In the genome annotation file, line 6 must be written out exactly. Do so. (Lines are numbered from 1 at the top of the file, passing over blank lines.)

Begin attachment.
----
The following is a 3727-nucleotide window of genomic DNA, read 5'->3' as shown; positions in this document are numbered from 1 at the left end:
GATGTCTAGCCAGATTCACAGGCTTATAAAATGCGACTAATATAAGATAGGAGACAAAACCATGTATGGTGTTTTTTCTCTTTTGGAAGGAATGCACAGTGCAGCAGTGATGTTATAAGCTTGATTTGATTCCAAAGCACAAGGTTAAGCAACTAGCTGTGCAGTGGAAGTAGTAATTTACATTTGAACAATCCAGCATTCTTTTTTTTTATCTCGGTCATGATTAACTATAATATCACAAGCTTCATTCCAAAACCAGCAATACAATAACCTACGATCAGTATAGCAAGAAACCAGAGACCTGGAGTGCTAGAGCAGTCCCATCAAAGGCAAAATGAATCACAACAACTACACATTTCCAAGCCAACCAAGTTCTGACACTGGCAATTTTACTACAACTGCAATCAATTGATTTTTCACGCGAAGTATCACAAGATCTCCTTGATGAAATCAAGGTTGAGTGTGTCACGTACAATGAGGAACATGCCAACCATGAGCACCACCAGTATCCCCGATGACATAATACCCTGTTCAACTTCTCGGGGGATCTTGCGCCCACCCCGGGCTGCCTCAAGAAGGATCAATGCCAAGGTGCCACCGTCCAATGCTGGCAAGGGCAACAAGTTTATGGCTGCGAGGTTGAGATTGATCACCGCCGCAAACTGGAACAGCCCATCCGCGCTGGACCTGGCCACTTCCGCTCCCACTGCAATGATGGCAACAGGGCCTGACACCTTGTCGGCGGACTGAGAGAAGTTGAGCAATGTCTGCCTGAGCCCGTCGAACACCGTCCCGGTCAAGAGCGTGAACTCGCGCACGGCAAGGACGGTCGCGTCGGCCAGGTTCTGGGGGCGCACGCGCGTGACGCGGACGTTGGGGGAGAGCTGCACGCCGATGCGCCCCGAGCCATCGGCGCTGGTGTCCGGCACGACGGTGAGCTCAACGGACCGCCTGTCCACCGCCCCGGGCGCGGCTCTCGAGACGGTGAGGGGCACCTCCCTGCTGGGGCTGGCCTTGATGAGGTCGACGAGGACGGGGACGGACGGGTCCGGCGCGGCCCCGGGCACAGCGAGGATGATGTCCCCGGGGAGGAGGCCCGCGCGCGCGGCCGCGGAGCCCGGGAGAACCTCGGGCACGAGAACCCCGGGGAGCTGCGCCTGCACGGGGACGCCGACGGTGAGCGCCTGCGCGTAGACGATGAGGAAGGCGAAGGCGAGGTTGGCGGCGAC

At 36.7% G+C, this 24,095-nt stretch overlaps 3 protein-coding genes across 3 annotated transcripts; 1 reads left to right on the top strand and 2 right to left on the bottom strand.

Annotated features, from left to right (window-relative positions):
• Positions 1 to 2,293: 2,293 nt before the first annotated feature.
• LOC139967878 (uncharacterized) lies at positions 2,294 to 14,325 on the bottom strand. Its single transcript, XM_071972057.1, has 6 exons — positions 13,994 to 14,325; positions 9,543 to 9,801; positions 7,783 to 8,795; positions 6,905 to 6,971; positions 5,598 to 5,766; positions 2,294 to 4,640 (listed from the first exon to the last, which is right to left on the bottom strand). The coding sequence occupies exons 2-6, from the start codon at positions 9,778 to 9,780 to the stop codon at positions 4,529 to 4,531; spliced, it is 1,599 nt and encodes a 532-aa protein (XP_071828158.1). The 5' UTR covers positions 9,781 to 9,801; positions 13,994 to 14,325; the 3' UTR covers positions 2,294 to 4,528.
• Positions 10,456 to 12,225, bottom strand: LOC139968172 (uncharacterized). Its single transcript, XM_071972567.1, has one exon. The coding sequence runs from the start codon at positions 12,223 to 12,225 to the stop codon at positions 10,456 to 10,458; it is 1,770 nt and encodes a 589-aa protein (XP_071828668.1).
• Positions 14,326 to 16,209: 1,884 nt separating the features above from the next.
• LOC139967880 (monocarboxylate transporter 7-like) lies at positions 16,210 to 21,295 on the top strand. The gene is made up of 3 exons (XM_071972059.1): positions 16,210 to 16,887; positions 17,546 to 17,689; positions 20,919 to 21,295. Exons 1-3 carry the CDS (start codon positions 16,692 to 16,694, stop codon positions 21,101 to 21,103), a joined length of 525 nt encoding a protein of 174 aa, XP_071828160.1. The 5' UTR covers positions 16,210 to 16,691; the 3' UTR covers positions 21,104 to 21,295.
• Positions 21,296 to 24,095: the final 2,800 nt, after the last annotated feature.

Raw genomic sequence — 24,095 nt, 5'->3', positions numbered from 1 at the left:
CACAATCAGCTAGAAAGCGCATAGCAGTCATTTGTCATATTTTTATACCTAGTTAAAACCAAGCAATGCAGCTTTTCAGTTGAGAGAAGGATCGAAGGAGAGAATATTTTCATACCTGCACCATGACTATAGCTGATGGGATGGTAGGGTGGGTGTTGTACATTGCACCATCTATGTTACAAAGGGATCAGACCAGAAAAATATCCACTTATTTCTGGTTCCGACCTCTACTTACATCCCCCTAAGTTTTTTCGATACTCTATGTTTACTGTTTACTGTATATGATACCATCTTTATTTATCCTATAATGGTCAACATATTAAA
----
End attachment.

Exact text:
• LOC139967878 (uncharacterized) lies at positions 2,294 to 14,325 on the bottom strand. Its single transcript, XM_071972057.1, has 6 exons — positions 13,994 to 14,325; positions 9,543 to 9,801; positions 7,783 to 8,795; positions 6,905 to 6,971; positions 5,598 to 5,766; positions 2,294 to 4,640 (listed from the first exon to the last, which is right to left on the bottom strand). The coding sequence occupies exons 2-6, from the start codon at positions 9,778 to 9,780 to the stop codon at positions 4,529 to 4,531; spliced, it is 1,599 nt and encodes a 532-aa protein (XP_071828158.1). The 5' UTR covers positions 9,781 to 9,801; positions 13,994 to 14,325; the 3' UTR covers positions 2,294 to 4,528.